Porta de le bonbarde

After finishing the “final edit” of my novel last week, I realized that 1) the ending sucks; and 2) there’s not enough pent-up tension throughout to sustain the reader through 33 chapters and 126,000 words.

So I’m going through it again one last time – because novelists shouldn’t let their novels suck.

At the end of Chapter 7, our heroine leaves Istanbul from the southeastern end of the district of Galata. Old maps of Istanbul call this gate the “Porta de le bonbarde” – the Cannon Foundry Gate – seen below at the top right of the image.

Galata_CannonFoundryGate

APE, Benny Profane, and Me

APE: How to Publish a Book Following some advice from APE, I’ve posted the first two chapters of my novel on WattPad. The “artisanal publishing” experience gets more interesting all the time.

I picked up the Kindle version of the book a few days ago, and I’m about a third of the way through. Most of the mechanical advice is old hat — in former lives I’ve been a reporter, editor, managing editor, professional desktop publisher, photographer, corporate communicator, webmaster, and IT help-desk geek. But it’s all solid advice, and I’m especially enjoying the sections on social media and e-book publishing.

Despite my past experience, I’ve discovered that approaching these subjects as a novelist is strikingly different from consulting for other authors, or putting a newspaper to bed five nights a week — even though the required technical skills are very similar.

One huge difference is that … well, let me stop and consider.

[Stops and considers.]

When I was in college, one of my favorite books was Thomas Pynchon’s V. It was published in 1961, the year I was born. It begins like this:

Christmas Eve, 1955, Benny Profane, wearing black levis, suede jacket, sneakers and big cowboy hat, happened to pass through Norfolk, Virginia. Given to sentimental impulses, he thought he’d look in on the Sailor’s Grave, his old tin can’s tavern on East Main Street. … Since his discharge from the Navy Profane had been road-laboring and when there wasn’t work just traveling, up and down the east coast like a yo-yo; and this had been going on for maybe a year and a half. After that long of more named pavements than he’d care to count, Profane had grown a little leery of streets, especially streets like this. They had in fact all fused into a single abstracted Street, which come the full moon he would have nightmares about. East Main, a ghetto for Drunken Sailors nobody knew what to Do With, sprang on your nerves with all the abruptness of a normal night’s dream turning to nightmare. Dog into wolf, light into twilight, emptiness into waiting presence, here were your underage Marine barfing in the street, barmaid with a ship’s propeller tattooed on each buttock, one potential berserk studying the best technique for jumping through a plate glass window (when to scream Geronimo? before or after the glass breaks?), a drunken deck ape crying back in the alley because last time the SP’s caught him like this they put him in a strait jacket. Underfoot, now and again, came vibration in the sidewalk from an SP streetlights away, beating out a Hey Rube with his night stick; overhead, turning everybody’s face green and ugly, shone mercury-vapor lamps, receding in an asymmetric V to the east where it’s dark and there are no more bars.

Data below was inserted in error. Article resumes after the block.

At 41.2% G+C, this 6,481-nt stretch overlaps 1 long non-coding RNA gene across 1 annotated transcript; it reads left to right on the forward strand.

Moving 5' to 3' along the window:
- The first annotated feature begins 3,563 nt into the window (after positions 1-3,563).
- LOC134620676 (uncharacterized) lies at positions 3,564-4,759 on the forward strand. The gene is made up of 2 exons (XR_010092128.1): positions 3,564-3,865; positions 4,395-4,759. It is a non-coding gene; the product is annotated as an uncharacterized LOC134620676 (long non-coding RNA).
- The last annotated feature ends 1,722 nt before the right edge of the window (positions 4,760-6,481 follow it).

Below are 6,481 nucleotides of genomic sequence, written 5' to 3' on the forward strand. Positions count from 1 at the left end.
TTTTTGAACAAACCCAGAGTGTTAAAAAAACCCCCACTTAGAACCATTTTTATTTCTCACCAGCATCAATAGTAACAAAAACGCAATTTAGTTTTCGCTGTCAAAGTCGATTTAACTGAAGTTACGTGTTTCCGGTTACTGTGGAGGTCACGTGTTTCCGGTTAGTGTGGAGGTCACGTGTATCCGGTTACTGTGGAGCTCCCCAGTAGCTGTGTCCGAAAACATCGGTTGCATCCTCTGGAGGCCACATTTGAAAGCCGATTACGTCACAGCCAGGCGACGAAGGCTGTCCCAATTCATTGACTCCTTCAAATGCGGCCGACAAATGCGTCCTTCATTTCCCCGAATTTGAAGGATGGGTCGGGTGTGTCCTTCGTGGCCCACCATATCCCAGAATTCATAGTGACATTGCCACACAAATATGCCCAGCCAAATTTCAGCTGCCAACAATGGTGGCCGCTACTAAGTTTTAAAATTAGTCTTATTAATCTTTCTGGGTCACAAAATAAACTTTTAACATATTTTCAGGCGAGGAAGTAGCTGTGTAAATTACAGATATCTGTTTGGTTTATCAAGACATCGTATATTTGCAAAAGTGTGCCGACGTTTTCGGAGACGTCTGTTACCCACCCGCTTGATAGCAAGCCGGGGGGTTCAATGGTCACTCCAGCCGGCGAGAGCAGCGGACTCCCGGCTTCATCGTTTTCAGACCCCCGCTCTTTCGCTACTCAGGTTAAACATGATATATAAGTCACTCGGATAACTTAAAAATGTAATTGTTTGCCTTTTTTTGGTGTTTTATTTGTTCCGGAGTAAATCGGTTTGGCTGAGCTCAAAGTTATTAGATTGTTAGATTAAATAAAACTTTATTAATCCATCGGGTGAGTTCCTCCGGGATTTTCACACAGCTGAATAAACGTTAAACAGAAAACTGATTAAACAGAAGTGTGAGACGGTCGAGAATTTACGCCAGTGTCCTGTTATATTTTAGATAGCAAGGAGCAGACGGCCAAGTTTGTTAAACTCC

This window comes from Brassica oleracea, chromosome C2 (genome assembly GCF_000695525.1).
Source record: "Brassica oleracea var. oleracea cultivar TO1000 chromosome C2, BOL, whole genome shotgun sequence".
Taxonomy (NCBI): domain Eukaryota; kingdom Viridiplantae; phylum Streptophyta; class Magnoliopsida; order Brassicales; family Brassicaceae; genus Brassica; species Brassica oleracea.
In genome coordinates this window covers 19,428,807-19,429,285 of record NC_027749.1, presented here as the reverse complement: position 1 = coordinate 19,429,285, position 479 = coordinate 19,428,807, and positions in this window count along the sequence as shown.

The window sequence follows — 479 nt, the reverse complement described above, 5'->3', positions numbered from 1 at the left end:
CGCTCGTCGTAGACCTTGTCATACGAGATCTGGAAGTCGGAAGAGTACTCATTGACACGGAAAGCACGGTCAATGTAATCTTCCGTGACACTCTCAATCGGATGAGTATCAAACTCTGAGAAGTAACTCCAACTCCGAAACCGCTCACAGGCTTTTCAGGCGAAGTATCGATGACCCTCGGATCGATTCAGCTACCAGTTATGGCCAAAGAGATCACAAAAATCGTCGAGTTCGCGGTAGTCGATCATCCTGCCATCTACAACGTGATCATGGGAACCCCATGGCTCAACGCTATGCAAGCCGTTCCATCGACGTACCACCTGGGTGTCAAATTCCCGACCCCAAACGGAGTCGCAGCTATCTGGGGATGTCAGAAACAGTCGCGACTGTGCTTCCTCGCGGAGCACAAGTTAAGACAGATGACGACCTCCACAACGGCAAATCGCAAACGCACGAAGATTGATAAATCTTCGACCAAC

I feel like Benny. I’ve been working the district for years, honing my technical chops, telling others how it’s done. Now I’m out of the business, so to speak, coming back to it from a different direction, and it’s all lit up with strange mercury-vapor lamps.

I’m leery of streets like this.

Which is but one reason that APE is such a good resource. If you’re thinking about self-publishing, you can’t go wrong with it. Just ignore the part about buying a MacBook Air.

Win a free manuscript evaluation?

 

How to put this? The writer in me says I should just start typing, so I do. The editor in me wants to censor cut alter edit.

I’ve been writing for a long time, and I’ve been my own editor for just as long: Term papers, essays, short fiction, letters, poems, newspaper and magazine articles, corporate newsletters, press releases, blog entries and now novels. I stopped counting years ago, at a million words. I’ve also edited the works of others. I’m not “proud” of it. It’s just what I do. (It’s similar, but not the same, as the color of my skin: what did I have to do with it?)

So when a fellow writer announces a manuscript evaluation contest, as Laura M. Talley does on her site, I hesitate.

Yes, I know the value that someone else can bring to my writing. Other perspectives and all that. But my novel isn’t finished, and I wonder: Will someone else’s perspective be a help or a hindrance?

What if she likes it? Will that change my own view of the unfinished work? Will I become satisfied with sections that I know need more work?

What if she doesn’t like it? (My authorial ego says “fat chance” but that’s a boatload of carp.) Will that discourage me, or cause me to work harder? Will I respond by re-analyzing parts of the story that were long ago put to bed?

But forget all that. The fact that I’m writing this blog post means I’ve already decided. I’m in. So, Ms. Talley, this post is worth two extra entries, right?